Iraq’s ‘ISIS families’ are a recipe for future conflict

Iraq could face another resurgence of nationwide violence and a further empowerment of Iran’s terrorist organisations.
Sunday 06/01/2019
Children of an ISIS fighter pose for a family portrait at Daquq Camp near Kirkuk, last April. (AP)
Powder keg. Children of an ISIS fighter pose for a family portrait at Daquq Camp near Kirkuk, last April. (AP)

Human Rights Watch has published a scathing attack against the Iraqi government and its security and intelligence agencies for policies that have led to Iraqi families being held in concentration camp-like conditions.

The families have not been charged with any crime, save for being related to supposed or actual members of the Islamic State (ISIS).

Human Rights Watch Senior Iraq Researcher Belkis Wille said more than 100,000 Iraqis could be affected. They had identity documents confiscated and are confined to camps that were built to house refugees fleeing the violence that raged across Iraq from 2014-17.

Entire families have been implicated because their fathers, sons or husbands were civil servants, teachers, doctors or other professionals whose only crime was continuing to turn up to work in cities that had been captured by ISIS. Others were punished because their relatives fought on behalf of ISIS, even if they denounced their actions and wanted nothing to do with them.

Iraqi authorities and the security establishment made considerable efforts to utilise methods that can only be described as collective punishment, a crime under international humanitarian law.

Making matters worse, Iraqi security forces have been exploiting children and women, often forcing women into sexual relations just to be able to leave the camps for routine medical appointments.

This is diabolical and this cannot be stated enough.

The world was rightly up in arms when ISIS discriminated against various religious groups and used sex as a weapon against Yazidi women. The United States used this and threats towards Iraqi Kurdistan as a pretext for its intervention, providing air cover and arms to some of the worst of Iran’s Shia jihadist proxies to counter the Sunni extremists of ISIS.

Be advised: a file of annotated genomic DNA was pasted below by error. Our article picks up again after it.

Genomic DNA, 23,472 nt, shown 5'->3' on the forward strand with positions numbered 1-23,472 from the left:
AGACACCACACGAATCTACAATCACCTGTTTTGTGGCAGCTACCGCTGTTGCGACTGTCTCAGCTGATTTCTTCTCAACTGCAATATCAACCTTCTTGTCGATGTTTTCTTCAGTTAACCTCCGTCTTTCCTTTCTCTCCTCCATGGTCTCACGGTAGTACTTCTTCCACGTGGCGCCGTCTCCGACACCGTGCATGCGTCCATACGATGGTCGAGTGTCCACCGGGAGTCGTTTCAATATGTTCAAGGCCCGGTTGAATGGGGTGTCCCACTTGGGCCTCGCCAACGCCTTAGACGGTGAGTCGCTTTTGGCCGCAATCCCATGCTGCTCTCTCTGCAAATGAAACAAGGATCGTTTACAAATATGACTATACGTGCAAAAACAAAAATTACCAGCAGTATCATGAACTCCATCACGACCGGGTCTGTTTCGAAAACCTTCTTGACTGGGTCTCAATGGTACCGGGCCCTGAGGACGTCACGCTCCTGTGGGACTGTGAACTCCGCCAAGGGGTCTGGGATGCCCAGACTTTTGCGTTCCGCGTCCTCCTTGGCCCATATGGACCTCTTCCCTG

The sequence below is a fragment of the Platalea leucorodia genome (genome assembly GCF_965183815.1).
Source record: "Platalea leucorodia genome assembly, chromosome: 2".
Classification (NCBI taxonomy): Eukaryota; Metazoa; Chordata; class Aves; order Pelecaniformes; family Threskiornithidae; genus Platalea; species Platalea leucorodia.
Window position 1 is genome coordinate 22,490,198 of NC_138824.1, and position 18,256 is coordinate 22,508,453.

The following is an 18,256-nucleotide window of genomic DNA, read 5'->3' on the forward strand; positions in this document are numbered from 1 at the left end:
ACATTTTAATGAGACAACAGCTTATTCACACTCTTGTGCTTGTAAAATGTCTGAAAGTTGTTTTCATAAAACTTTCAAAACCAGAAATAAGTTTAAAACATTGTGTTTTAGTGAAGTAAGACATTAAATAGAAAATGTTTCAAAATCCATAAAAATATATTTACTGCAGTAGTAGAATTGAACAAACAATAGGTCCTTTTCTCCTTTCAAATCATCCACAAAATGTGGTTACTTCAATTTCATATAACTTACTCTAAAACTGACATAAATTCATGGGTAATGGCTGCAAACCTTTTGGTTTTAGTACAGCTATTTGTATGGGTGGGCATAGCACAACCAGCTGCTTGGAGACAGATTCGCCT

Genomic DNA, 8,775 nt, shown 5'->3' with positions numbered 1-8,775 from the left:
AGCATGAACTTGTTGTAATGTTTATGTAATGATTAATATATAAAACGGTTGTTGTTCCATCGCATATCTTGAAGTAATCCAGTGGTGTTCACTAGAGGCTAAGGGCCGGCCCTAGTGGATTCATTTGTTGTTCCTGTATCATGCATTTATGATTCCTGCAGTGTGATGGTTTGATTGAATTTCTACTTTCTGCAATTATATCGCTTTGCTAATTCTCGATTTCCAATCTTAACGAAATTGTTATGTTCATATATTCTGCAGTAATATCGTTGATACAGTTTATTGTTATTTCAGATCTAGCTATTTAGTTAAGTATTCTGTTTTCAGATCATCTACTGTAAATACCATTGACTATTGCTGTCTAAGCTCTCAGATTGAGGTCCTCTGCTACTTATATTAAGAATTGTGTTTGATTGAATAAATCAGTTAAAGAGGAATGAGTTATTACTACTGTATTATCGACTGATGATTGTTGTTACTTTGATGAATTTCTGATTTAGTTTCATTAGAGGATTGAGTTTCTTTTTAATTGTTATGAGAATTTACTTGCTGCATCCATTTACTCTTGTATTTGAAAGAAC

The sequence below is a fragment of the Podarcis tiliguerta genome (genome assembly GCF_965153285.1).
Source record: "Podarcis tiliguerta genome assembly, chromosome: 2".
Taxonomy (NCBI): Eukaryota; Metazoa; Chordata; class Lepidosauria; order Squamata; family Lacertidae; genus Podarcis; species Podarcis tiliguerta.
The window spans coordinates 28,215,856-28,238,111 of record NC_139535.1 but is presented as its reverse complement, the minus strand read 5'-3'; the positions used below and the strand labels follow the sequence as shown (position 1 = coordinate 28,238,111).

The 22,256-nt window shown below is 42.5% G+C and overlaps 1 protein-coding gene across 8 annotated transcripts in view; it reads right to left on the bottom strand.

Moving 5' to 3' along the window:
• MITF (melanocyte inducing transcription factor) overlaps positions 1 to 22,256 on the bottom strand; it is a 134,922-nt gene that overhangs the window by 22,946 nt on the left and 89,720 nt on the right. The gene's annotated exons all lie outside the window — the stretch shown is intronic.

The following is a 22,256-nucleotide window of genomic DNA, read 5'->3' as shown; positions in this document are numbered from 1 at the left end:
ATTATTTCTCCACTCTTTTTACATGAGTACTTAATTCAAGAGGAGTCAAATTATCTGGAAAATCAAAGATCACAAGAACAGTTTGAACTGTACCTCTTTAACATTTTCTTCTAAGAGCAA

Those Shia jihadists are part and parcel of the Iraqi armed forces and intelligence agencies and they are sexually abusing women in camps while denying them and other vulnerable people identity documents so that they are effectively stripped of their citizenship.

Without identity documents, it is impossible for “ISIS families” to return to their homes, reclaim their legal property and start to rebuild their shattered lives.

These people are frequently subjected to threats of being charged with aiding and abetting or even committing acts of terror and therefore face the death penalty.

Even if they are cleared, they are forced back into the camps and could be arrested again because security agencies do not coordinate their efforts and have many of the same names on their wanted lists.

Imagine escaping a death sentence and being declared innocent the first time, only to be subjected to a new trial that could easily end with a conviction and a short stint on death row before execution.

Wille warned that without a commitment to national reconciliation and the reintroduction of these people into Iraqi society, it could lead to tensions that would be an enormous roadblock on the road to peace.

It is also the case that such brazen sexual assaults against vulnerable women and children by those who are supposed to protect them could enrage the population, particularly Sunni Arabs who represent most of those suffering under the discriminatory and sectarian policies.

Should this happen, Iraq could face another resurgence of nationwide violence and a further empowerment of Iran’s terrorist organisations that control much of Iraq’s state power. This is a calamity that must be avoided.

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